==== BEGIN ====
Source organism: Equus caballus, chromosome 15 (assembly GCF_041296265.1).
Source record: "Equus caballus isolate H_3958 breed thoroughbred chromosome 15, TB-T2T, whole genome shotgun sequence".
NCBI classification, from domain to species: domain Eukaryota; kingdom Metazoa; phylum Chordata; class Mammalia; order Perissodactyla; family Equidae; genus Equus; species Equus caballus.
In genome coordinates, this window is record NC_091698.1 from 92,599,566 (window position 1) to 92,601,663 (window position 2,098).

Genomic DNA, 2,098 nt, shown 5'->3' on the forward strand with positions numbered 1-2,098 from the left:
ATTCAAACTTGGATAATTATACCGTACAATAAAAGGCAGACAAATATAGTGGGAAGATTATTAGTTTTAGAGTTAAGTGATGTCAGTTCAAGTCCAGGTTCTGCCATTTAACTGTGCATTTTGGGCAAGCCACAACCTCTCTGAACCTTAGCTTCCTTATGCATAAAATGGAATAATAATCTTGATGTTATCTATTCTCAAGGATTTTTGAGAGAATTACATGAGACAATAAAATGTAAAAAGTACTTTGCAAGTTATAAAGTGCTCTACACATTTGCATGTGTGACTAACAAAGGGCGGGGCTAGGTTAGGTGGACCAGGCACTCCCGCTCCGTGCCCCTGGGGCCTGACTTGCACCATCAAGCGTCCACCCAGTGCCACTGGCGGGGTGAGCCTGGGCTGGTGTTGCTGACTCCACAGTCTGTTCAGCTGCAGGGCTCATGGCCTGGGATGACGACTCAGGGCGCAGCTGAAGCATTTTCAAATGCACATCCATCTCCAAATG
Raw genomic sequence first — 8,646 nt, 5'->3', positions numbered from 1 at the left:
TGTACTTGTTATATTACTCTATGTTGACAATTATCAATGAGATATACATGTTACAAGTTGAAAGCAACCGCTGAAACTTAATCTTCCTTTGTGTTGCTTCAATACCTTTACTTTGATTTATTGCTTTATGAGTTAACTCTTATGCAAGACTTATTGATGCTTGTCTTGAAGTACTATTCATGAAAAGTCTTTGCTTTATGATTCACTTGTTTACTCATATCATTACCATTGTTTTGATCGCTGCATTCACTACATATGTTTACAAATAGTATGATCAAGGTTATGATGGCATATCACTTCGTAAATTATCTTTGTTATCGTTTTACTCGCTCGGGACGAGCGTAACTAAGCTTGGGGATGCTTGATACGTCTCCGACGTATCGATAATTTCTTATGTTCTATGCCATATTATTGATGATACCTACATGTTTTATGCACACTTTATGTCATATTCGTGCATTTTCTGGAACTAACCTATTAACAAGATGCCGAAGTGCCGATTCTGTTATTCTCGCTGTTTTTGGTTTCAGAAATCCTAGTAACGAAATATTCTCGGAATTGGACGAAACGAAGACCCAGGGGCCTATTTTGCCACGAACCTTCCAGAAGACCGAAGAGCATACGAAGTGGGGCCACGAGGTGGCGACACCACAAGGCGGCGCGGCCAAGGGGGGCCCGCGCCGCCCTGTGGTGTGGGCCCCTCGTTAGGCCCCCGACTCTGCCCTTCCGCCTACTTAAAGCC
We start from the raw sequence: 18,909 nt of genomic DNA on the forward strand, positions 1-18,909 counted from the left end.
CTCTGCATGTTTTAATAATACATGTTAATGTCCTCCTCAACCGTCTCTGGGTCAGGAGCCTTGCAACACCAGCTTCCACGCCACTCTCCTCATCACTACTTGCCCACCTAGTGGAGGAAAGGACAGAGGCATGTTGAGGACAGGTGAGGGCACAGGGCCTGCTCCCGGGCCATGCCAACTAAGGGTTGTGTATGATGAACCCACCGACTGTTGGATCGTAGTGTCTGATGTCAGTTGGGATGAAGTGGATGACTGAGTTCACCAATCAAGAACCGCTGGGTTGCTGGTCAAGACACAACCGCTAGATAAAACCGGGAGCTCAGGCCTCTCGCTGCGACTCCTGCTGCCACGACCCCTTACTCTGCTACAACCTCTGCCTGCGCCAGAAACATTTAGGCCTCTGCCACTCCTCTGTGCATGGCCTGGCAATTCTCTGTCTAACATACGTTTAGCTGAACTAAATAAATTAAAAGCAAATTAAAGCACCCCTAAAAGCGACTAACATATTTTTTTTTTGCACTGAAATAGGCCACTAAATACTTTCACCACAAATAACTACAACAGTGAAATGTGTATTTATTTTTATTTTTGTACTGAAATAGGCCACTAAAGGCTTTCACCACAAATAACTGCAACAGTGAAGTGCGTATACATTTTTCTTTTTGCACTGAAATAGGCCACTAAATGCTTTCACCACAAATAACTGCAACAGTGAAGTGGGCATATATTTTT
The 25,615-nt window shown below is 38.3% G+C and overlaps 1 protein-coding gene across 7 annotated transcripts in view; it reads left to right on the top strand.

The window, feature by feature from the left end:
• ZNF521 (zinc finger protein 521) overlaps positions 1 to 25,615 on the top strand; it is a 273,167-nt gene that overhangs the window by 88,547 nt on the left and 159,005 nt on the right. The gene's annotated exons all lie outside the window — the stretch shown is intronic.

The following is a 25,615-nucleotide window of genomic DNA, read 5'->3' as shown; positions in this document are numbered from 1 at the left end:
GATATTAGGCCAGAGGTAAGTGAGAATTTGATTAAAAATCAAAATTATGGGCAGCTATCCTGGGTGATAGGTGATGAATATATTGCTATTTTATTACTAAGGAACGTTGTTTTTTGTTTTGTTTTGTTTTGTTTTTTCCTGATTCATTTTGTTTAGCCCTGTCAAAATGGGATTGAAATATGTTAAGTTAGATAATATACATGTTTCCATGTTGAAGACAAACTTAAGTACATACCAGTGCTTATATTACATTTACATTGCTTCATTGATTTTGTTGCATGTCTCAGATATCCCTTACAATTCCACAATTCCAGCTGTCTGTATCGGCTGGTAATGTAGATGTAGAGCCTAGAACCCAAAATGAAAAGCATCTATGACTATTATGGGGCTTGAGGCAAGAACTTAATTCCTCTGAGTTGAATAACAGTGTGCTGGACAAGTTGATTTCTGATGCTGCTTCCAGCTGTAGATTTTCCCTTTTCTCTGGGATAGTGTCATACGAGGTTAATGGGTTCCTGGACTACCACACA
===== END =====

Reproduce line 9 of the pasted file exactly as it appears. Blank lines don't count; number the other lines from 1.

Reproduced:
We start from the raw sequence: 18,909 nt of genomic DNA on the forward strand, positions 1-18,909 counted from the left end.